I have just finished reading about a quarter of the book Letters to my Palestinian Neighbor which was written by the author Yossi Klein Halevi. This book merits to be considered a distinguished work of literature which explains and focuses on the religious Jewish identity. Based on what I have read so far, Yossi portrays the conflict between the Palestinians and their Israeli neighbors as a confrontation between two religions and here lies my first disagreement with Yossi. Samuel Phillips Huntington, a well-known American intellectual, describes in one of his books the conflicts between nations as a conflict between civilizations. I, too, believe that this is what the Israeli-Palestinian conflict is all about; a conflict between civilizations.

To be honest, after reading the introduction and the first couple of letters (till page 25) it felt to me as if Yossi were addressing his Jewish neighbor, not his Palestinian one. Yossi was focusing on and discussing in length issues related to the religious background of the Jewish people and how the land of Zion was considered to be the promised land based on the Torah. These issues took up most of these chapters.“If I forget you, O Jerusalem, may my right hand forget [its skill]. May my tongue cling to my palate, if I do not remember you, if I do not bring up Jerusalem at the beginning of my joy. “

It seems like Yossi may have forgotten that he was addressing his Muslim or Christian neighbors who don’t care much about the Israeli dream and God’s promise to the Israelites after the exile as much as they care about their own part in this story, their future and their own identity (as Yossi described it “the way that Palestinians want to identify themselves”).

The story that Yossi mentioned on page 8 (in the Arabic translation) regarding Sheikh Abdulrahim whom he had met at al Nuseirat refugee camp in Gaza proves my point. In this story Yossi explained nicely to the sheikh, who insisted on converting him to Islam, that such conversion was impossible. I fail to understand the point of relaying such stories and events if Yossi wants to focus on and explain about the Jewish historical right in their holy land. What is the importance of telling these stories when you are trying to convince the neighbor on the other side of the ugly wall, as Yossi puts it, of the legitimate Jewish right to the land which is filled with settlements; that huge piece of land that has unclear borders?

Whilst reading the first pages of the book I felt that Yossi was preaching to the choir: he was no different than the Muslim Imams and religious figures who keep preaching about the existence of God to an audience of monotheistic believers!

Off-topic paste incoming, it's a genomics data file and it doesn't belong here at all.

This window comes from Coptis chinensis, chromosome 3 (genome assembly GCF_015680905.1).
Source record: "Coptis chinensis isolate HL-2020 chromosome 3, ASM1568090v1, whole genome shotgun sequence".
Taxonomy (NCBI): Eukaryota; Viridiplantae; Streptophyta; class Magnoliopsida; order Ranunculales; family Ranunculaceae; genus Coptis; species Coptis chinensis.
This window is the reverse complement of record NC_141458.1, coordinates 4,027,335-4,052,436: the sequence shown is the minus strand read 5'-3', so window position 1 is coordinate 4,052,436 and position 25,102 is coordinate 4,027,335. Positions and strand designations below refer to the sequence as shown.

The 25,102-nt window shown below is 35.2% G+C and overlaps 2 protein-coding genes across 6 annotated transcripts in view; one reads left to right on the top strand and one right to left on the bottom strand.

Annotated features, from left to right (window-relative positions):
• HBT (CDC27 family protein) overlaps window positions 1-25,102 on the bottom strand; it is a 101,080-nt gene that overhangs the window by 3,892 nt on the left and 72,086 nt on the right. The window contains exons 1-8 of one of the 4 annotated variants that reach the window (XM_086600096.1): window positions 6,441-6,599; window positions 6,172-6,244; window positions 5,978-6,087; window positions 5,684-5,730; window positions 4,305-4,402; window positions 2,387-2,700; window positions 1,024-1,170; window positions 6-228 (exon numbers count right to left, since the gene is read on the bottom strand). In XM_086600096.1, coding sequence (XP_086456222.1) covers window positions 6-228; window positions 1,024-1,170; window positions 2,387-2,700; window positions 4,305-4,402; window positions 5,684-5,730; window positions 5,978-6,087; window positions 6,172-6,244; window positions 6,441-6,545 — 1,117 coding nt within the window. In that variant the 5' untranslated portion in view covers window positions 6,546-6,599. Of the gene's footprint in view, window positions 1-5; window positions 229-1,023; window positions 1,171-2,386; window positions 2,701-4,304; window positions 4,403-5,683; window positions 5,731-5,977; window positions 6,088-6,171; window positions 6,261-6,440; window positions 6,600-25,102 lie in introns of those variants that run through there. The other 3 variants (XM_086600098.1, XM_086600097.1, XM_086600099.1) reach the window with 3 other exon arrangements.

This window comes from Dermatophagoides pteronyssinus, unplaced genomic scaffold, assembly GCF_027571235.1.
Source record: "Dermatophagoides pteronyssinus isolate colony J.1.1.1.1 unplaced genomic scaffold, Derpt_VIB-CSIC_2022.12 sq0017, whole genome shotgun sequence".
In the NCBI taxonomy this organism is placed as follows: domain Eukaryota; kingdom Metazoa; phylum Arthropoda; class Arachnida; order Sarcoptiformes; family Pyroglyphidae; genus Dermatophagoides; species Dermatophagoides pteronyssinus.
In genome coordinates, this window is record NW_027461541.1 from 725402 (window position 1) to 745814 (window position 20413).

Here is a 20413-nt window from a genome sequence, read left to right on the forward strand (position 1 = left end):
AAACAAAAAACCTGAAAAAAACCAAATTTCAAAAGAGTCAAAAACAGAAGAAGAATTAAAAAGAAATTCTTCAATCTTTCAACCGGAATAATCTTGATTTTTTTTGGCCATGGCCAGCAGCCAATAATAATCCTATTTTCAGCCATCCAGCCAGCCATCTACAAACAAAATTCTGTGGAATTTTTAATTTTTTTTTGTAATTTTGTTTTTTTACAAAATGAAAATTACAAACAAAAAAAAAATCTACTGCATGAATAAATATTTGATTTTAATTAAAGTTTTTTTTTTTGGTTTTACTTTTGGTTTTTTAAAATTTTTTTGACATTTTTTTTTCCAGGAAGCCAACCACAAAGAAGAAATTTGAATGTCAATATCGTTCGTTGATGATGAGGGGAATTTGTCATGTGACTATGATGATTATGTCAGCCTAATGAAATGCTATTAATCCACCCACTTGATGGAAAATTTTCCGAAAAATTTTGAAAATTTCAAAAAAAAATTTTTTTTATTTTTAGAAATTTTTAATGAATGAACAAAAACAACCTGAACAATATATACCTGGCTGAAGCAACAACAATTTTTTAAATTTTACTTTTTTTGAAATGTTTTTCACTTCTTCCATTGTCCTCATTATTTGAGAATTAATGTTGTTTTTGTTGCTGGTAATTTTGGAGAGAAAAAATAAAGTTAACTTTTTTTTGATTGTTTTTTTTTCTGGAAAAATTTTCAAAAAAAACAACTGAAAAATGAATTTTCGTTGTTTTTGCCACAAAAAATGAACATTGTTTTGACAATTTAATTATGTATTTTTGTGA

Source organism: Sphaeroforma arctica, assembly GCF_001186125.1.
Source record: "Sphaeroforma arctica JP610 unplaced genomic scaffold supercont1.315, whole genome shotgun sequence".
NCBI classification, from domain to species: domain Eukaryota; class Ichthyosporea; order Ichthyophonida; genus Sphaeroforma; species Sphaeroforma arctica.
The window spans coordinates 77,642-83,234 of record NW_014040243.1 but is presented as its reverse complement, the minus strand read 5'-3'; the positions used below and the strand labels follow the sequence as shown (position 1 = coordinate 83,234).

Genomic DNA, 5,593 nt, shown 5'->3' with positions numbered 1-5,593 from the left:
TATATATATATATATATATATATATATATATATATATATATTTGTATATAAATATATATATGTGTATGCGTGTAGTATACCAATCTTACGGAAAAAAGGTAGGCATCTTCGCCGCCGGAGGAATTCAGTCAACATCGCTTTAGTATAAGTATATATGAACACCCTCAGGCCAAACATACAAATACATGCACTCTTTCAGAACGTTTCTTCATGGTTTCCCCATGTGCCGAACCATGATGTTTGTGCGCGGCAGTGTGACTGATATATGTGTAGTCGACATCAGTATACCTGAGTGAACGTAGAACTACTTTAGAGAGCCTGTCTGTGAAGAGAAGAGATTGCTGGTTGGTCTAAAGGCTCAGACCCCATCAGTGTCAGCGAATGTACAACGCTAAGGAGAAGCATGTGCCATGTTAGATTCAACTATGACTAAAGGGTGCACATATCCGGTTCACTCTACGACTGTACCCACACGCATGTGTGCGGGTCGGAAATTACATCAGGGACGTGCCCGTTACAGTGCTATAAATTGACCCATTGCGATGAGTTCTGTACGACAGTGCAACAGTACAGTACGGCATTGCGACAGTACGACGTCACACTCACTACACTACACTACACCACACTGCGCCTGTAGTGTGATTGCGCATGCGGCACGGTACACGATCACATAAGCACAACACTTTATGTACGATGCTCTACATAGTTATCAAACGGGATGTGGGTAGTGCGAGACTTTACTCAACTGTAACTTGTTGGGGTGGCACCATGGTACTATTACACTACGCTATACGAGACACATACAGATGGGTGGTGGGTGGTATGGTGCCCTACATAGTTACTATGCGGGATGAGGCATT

To be honest, I felt that this book was merely religious and carried a humane and respectful message, but it had nothing to do with reality and the serious issues between Arabs and Israel.

In fact, the current Israeli prime minister Netanyahu and the American president Donald Trump share the same justification for the failure of the peace process. They both claim that Israel and America had offered their peace initiatives, but the Arabs and Palestinians never accepted those offers.

I completely understand the Israeli fears that result from the hate speech and incitement in the Arab world but let me tell you something, my dear Israeli neighbor: Prime Minister Rabin, who was in some ways like any other hardcore right winger, and even Ariel Sharon, were more courageous than Netanyahu. They took decisions that Bibi would never dare take. I am afraid that the current miserable situation in the Arab world is what motivates him to be even more extreme. But one who reads history knows that nothing lasts forever. How many nations and regimes dominated others before they eventually collapsed and the original inhabitants took over? The ones who genuinely love Israel should not cause it to gain more enemies; they should demand Israel to offer justice instead.

I have noticed that my friend, Yossi, did not shed light or discuss in detail the period of time when Jews left Palestine after the Romans had expelled them from the land. I think that talking more about that part of history would bring some understanding to both narratives because both peoples lived in and were expelled from this land.

We are all aware of the humanity that is rooted in Judaism even though Jews had a lot of arguments with God.

I think that Jews consider their military power as the only guarantee for their existence in this region. We understand the Jewish fears, but Yossi did not say anything about the Israeli leaders of Israeli institutions, particularly in the military, who keep inciting and threatening to wage wars.

Again, we understand the Jewish fears but at the same time we must not ignore the Palestinians who have been demanding their right to an independent state, just like any other people who seek this basic right. The current right-wing bloc which is in charge of the Israeli government seems to NOT be committed to any agreement that former Israeli leaders, even from the Israeli right-wing, had signed with the Palestinians. The current Israeli right wing is also adding more sanctions and exploiting the situation in the Arab world; a miserable situation that I believe will change soon.

I will continue reading and will hopefully send you more of my notes.

Best regards,

Muhammad from Egypt


To read Yossi’s response check this link